Ensure Equity in Canadian Spousal Processing Times

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The Right Honourable Justin Trudeau and the Honourable Ahmed Hussen,

The processing times between visa offices for spousal visas varies considerably. This seems to be especially true of the Accra Visa Office which appears to lag c behind other visa offices, especially those in developed countries. We believe that additional resources should be assigned to offices such as the Accra Visa Office to ensure that applications are processed efficiently regardless of their location. Processing times for applications should be consistent.

Section 15 of the Canadian Charter of Rights guarantees equal rights. In this case, we believe that equal means that everyone should have a similar experience during the processing of spousal visa applications.   Yet those of us relying on offices such as the Accra Visa Office do not feel that our applications are being treated equally, especially when we consistently witness other visa offices processing applications much faster.  Those of us where applications are going through a visa office in a developing country are not have the same experience as those being processed through a developed country, even though we pay the same amount.

Not only are our applications taking  longer to process, the political climate in many of the countries served by the such visa offices prevents most of us from being with our spouses during the processing time. Visa offices with the faster processing times are also those where the applicants have more freedom to move between countries during the processing period.

Applicants from developed countries are usually freer to enter Canada before an application is submitted, may are able to stay in Canada while their applications are being processed, and may even be able to work.  They are also freer to visit with their spouses during the processing of their applications. But many of the countries that are served by the visa offices in developing countries also have travel warning advisories. That is, our government is warning us not to travel to these particular countries, these countries where those we love are living. 

Those of us sponsoring spouses and children from less developed countries already feel a greater pressure to prove the genuineness of our relationships. Going into the process we already feel that our relationships are seen as being ingenuous and we have to work harder to prove visa officers wrong. The irony is, however, that the genuineness of our relationships may be more difficult to prove simply because of where our spouses reside.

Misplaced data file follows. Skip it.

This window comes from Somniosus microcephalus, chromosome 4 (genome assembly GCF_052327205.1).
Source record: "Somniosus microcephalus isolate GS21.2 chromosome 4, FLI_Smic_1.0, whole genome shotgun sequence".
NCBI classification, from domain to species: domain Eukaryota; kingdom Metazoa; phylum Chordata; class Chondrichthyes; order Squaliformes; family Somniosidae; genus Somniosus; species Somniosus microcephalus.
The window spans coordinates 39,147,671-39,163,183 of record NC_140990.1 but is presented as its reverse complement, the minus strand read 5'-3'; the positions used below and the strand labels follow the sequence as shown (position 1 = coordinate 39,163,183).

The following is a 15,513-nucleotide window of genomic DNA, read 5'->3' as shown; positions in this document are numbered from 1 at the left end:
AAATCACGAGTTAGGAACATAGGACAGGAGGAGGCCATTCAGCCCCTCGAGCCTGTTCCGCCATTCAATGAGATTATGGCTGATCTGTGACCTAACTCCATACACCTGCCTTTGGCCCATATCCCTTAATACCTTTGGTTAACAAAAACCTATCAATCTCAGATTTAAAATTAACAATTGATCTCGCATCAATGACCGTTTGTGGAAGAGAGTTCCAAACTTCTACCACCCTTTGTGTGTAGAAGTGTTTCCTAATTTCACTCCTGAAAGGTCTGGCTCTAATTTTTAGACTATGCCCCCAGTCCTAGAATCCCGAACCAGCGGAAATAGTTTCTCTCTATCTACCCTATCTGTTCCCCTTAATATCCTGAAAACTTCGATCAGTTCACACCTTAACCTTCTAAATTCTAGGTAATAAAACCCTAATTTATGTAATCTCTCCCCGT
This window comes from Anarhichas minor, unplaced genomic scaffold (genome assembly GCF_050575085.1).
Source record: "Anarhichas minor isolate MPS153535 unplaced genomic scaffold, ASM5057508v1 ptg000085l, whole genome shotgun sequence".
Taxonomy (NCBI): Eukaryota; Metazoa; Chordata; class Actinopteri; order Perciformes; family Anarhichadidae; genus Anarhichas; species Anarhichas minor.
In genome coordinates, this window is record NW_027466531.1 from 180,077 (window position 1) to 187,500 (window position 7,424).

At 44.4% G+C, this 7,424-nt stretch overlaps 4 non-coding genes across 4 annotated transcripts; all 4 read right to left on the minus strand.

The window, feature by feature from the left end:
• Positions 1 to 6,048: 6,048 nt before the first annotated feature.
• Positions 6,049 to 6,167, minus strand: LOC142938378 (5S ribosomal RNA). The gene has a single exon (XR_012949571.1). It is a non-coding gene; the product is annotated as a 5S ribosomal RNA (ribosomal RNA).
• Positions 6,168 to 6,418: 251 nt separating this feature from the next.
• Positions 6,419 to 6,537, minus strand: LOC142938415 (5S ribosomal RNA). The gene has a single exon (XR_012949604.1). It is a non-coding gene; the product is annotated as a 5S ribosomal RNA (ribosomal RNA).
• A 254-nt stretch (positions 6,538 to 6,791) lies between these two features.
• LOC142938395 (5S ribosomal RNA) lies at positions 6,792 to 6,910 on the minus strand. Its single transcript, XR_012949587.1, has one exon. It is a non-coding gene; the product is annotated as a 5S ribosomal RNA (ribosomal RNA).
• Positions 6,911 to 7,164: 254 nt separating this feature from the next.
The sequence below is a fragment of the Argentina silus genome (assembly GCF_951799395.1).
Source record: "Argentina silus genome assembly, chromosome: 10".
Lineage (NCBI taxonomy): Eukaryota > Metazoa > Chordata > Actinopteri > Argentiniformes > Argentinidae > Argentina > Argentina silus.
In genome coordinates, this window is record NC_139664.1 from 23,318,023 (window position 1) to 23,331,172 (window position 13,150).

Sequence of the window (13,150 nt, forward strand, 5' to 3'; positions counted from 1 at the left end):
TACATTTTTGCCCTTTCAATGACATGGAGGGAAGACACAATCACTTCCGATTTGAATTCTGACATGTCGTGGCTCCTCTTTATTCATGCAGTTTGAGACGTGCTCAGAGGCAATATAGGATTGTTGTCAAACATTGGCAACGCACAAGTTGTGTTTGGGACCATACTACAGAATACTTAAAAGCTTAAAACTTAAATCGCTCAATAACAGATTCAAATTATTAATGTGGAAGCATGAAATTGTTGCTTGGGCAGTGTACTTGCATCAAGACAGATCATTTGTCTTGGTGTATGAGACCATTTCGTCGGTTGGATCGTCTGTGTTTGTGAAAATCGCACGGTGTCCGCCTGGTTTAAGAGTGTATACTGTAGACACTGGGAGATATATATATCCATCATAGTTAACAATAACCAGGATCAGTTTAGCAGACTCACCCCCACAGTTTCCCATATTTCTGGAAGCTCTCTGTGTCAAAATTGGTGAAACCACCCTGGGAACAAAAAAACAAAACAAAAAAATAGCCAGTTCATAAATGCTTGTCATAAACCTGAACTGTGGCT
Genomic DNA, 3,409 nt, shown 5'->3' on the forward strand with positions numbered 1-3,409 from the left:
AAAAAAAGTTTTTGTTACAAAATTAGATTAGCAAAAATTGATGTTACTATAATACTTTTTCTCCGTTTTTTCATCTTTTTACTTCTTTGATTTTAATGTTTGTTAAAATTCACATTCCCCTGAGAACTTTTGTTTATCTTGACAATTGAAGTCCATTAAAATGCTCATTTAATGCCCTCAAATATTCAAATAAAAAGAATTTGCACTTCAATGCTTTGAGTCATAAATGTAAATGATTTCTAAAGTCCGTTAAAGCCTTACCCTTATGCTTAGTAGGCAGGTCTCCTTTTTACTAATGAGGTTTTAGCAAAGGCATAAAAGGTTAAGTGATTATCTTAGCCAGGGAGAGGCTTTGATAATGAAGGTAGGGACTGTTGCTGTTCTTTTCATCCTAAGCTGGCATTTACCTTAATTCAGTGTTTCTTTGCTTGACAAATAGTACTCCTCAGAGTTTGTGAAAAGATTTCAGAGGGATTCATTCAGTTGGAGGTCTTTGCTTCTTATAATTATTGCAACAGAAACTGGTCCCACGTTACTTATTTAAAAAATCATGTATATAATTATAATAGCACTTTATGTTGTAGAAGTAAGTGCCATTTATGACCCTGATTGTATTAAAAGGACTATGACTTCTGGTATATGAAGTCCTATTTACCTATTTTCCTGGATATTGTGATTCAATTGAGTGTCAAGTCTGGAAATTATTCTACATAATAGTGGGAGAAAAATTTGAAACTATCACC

Our inability to travel back and forth as freely as citizens sponsoring spouses in developed countries creates barriers in our abilities to prove that our relationships are genuine.  For some of us, visiting developed countries can be extremely dangerous.  But visa offices have an expectation that proof of a genuine relationship includes extensive or frequent visits with our spouses.

So in what should be the happiest times of our lives and marriages is in fact stressful and full of uncertainty.  We hope for the best, but spend much of our time preparing for the worst.  We lack control over the process especially given the limited information on the progress of our application that we receive.  Also messages in the online applications aren’t kept up-to-date, or are inconsistent.

 And we fear for the safety of our loves ones every day.

We have noticed also that applications aren’t always processed in the same order in which they were submitted.  We have no understanding of why and question what is wrong with our application that someone else was approved even though their application was received weeks or months after ours.

Canadian politicians speak to the importance of family unification.  Yet those who apply under economic streams are often processed faster than those applying under family streams.  This ‘may’ be due to improved application processes.  But the perception is that Canada cares more about the economy than family.  And yet there are so many financial benefits in having families unified quickly.

Newcomers to Canada are expected to abide by the values of Canada, which we believe to be demonstrating fairness, respect, equality and equity. Our expectation is that our government demonstrates the same values when delivering services.

While we do acknowledge and appreciate that considerable work has been achieved to reduce overall processing times of spousal visas, and while we understand that some processes are out of the control of the Canadian government, resources should be in place to ensure fairness, respect, equality and equity in the  processing of applications. We need to not only reduce the processing times, but also reduce the gap in processing times between visa offices to ensure fair treatment of all current and future Canadians.



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